History call the war? I've seen several...


March 09, 1991|By THEO LIPPMAN JR.

WHAT WILL history call the war? I've seen several references to "The 100-Hour War," which is catchy enough to stick, but is it true enough?

The 100 hours these namers have in mind are those that began at 4 a.m. Feb. 24 (Baghdad time), when allied forces began their ground offensive, and ended at 8 a.m. Feb. 28, the day and hour President Bush announced a cease-fire would begin. That's exactly 100 hours. The president reportedly selected 8 a.m. rather than 6 or 10 or whatever because of the roundness of the hours. Given the influence of the image-makers in this administration, I wouldn't doubt it.

Technically, what began on Feb. 24 was not a war but a battle. The war began at least as early as 12:50 a.m. Jan. 17, when the first planes took off on bombing missions in Iraq. That would make it "The 915-Hour War." No ring to that. To have waited 85 hours more to declare a cease-fire, in order to have "The Thousand-Hour War," would have been a criminal sacrifice of lives. Not even Roger Ailes, the most hard-hearted of the political campaign advisers, would stoop that low.

Jan. 17-Feb. 28 was "The 43-Day War." If the cease-fire had come three days earlier, this could have been "The 40-Days-and-40-Nights War." Nice biblical resonance.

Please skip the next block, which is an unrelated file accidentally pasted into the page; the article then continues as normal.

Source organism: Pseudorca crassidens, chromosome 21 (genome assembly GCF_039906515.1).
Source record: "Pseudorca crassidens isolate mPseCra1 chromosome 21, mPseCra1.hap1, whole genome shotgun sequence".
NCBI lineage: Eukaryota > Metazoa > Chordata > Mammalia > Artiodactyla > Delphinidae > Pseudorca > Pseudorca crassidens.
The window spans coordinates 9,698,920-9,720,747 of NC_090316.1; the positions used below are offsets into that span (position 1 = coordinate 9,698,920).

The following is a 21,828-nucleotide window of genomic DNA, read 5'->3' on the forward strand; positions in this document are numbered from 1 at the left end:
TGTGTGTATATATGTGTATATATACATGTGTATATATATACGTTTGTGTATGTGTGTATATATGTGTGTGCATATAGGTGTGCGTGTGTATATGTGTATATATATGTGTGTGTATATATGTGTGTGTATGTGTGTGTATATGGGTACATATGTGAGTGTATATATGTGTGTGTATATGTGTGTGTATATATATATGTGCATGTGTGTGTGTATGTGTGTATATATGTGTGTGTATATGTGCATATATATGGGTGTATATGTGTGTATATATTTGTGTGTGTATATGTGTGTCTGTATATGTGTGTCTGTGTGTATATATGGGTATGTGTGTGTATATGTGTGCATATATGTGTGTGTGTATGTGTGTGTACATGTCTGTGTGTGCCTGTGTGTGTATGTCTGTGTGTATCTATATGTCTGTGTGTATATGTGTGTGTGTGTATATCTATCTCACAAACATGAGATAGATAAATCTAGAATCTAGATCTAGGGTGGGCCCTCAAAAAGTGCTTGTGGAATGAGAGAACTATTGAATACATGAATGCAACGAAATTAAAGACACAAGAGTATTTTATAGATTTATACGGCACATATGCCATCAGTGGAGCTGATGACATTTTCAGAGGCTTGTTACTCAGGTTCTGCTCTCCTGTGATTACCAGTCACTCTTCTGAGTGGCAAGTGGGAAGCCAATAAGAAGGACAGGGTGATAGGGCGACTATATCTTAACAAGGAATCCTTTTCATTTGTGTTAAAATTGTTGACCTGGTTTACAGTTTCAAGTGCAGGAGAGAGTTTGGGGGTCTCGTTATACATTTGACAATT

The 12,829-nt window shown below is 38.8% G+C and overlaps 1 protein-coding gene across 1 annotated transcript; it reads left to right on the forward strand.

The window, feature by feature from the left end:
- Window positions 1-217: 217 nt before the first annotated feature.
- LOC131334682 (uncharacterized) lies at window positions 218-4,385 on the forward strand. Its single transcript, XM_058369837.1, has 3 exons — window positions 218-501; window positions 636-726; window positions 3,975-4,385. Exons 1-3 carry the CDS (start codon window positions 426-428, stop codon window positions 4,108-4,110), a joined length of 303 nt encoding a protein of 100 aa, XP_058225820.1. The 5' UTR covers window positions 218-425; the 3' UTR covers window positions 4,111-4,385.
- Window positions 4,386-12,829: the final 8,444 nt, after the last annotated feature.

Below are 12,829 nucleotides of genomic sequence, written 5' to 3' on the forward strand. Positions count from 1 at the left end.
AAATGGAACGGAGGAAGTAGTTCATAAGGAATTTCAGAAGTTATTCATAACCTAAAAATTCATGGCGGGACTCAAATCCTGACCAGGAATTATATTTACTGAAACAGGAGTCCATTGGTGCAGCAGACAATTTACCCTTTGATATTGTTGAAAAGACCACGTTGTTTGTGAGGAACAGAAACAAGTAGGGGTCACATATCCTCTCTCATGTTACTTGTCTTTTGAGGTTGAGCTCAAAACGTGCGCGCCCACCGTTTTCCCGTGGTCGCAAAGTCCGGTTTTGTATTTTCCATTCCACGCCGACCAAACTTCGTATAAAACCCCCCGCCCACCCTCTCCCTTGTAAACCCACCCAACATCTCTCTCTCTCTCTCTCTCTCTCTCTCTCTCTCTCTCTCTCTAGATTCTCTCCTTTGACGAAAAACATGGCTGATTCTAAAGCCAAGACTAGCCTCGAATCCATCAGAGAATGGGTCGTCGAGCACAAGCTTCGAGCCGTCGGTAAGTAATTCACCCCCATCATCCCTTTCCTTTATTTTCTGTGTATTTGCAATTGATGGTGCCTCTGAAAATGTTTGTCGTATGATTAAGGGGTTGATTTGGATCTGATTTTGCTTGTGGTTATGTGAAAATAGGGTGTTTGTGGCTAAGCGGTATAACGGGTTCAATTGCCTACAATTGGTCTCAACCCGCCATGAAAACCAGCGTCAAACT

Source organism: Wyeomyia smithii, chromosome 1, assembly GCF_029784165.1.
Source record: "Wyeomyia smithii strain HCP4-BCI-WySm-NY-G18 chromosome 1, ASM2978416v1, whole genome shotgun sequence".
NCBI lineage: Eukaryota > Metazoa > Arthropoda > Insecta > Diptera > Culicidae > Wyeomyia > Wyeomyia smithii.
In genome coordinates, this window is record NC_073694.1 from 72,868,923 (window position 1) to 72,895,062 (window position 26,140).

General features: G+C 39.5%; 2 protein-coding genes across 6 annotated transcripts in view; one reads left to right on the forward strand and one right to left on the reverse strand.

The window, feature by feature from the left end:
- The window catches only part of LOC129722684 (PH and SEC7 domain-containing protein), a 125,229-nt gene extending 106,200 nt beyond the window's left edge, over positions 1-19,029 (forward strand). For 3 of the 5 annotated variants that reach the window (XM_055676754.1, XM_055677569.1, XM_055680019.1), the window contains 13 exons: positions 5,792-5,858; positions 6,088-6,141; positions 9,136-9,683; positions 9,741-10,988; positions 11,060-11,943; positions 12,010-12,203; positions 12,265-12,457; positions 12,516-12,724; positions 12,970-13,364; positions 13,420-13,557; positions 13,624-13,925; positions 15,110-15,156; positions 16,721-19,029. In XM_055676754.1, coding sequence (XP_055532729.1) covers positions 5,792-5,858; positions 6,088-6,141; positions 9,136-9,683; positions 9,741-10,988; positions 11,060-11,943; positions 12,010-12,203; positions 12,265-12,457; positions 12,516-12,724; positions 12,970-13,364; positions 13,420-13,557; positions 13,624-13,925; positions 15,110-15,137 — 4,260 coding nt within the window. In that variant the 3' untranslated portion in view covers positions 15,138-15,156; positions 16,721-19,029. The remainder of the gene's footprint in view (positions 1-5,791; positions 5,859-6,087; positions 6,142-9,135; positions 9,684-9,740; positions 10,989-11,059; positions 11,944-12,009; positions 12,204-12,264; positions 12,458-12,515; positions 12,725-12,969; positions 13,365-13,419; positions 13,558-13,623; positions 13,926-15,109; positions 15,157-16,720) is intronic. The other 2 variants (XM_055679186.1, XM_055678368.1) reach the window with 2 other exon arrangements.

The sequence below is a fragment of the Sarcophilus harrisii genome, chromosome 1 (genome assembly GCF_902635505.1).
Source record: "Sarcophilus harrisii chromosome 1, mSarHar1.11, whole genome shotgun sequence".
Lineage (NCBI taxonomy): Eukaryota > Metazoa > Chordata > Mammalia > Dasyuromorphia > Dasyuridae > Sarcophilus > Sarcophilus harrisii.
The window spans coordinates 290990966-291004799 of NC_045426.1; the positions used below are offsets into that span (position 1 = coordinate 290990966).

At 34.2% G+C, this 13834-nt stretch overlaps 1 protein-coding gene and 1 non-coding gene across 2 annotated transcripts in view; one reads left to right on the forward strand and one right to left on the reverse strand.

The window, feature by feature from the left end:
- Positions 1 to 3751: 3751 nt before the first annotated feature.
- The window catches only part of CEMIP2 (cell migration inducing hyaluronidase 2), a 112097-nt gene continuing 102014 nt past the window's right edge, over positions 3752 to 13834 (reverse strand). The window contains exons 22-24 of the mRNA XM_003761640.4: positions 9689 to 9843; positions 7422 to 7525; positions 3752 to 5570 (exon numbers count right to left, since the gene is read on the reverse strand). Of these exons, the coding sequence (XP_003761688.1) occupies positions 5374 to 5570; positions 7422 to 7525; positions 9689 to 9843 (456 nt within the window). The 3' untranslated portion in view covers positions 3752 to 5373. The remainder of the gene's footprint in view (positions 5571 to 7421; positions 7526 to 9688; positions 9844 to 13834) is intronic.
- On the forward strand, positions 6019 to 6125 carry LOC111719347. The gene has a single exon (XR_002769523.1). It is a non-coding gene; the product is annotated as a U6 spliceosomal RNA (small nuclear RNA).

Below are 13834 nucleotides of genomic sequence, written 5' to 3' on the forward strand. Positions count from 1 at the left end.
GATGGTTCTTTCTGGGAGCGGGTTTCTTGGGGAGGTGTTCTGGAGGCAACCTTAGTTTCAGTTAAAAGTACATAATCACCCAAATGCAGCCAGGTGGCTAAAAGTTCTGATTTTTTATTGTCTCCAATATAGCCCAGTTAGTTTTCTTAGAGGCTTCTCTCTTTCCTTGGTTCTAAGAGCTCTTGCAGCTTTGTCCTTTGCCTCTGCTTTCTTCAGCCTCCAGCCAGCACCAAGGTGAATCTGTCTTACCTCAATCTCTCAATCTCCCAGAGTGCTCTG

Other beginning dates would be Aug. 2, when Iraq invaded Kuwait; Aug. 6, when the U.S. sent forces to Saudi Arabia; Aug. 18, when a Navy ship fired the first shot across an Iraqi vessel's bow ("The Seven-Month War")(you don't have to be as precise with months as with days); Nov. 29, when the U.N. authorized the use of force against Iraq ("The Three-Month War"); Jan. 15, the date the U.N. resolution gave as a deadline before force could be used ("The 45-Day War").

I emphasize the time factor in this because that seems to be a Middle East tradition. "The Yom Kippur War." "The Six-Day War." Of course there was the geography-based "The Iraq-Iran War," or was it "The Iran-Iraq War"? I can never remember the rule. Does the invader come first or the invadee? Did France invade Prussia or vice versa?

There is some confusion about the naming of the operations in this war. When we went into Saudi Arabia in August, in a defensive mode, the Pentagon code-named the operation "Desert Shield." On Jan. 16, White House Press Secretary Marlin Fitzwater announced that the new offensive phase of the war would be code-named "Desert Storm." On Feb. 24, when the ground offensive began, some American journalists began referring to the operation as "Desert Sword." British journalists used "Desert Sabre." The Pentagon says no, it was "Desert Storm" to the end.

Now that the shooting has stopped and the troops are being pulled out, the lawyers are going in to survey the damage the Iraqis caused. Thus begins "Desert Litigation." Saddam, you thought the 82nd Airborne was lean and mean, but you ain't seen nothing yet.

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